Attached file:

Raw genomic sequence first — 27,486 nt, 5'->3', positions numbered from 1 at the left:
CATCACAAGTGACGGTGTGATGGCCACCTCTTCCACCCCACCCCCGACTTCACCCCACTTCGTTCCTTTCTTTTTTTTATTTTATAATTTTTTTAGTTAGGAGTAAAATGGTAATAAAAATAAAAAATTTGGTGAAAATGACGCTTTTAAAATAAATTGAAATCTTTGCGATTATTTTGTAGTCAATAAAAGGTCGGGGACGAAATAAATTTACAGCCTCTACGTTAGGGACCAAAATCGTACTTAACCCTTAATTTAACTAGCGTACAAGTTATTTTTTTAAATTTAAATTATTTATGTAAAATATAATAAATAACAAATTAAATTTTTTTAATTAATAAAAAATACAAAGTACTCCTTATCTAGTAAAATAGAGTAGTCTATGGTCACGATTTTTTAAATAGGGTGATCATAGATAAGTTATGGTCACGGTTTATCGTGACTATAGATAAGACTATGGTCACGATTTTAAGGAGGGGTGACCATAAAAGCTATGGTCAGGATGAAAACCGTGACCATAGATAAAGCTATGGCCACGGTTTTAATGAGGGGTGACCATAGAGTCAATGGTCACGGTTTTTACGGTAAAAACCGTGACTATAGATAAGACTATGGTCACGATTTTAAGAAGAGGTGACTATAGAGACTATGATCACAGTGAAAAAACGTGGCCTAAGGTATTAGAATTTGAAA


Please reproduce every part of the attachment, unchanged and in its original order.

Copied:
Raw genomic sequence first — 27,486 nt, 5'->3', positions numbered from 1 at the left:
CATCACAAGTGACGGTGTGATGGCCACCTCTTCCACCCCACCCCCGACTTCACCCCACTTCGTTCCTTTCTTTTTTTTATTTTATAATTTTTTTAGTTAGGAGTAAAATGGTAATAAAAATAAAAAATTTGGTGAAAATGACGCTTTTAAAATAAATTGAAATCTTTGCGATTATTTTGTAGTCAATAAAAGGTCGGGGACGAAATAAATTTACAGCCTCTACGTTAGGGACCAAAATCGTACTTAACCCTTAATTTAACTAGCGTACAAGTTATTTTTTTAAATTTAAATTATTTATGTAAAATATAATAAATAACAAATTAAATTTTTTTAATTAATAAAAAATACAAAGTACTCCTTATCTAGTAAAATAGAGTAGTCTATGGTCACGATTTTTTAAATAGGGTGATCATAGATAAGTTATGGTCACGGTTTATCGTGACTATAGATAAGACTATGGTCACGATTTTAAGGAGGGGTGACCATAAAAGCTATGGTCAGGATGAAAACCGTGACCATAGATAAAGCTATGGCCACGGTTTTAATGAGGGGTGACCATAGAGTCAATGGTCACGGTTTTTACGGTAAAAACCGTGACTATAGATAAGACTATGGTCACGATTTTAAGAAGAGGTGACTATAGAGACTATGATCACAGTGAAAAAACGTGGCCTAAGGTATTAGAATTTGAAA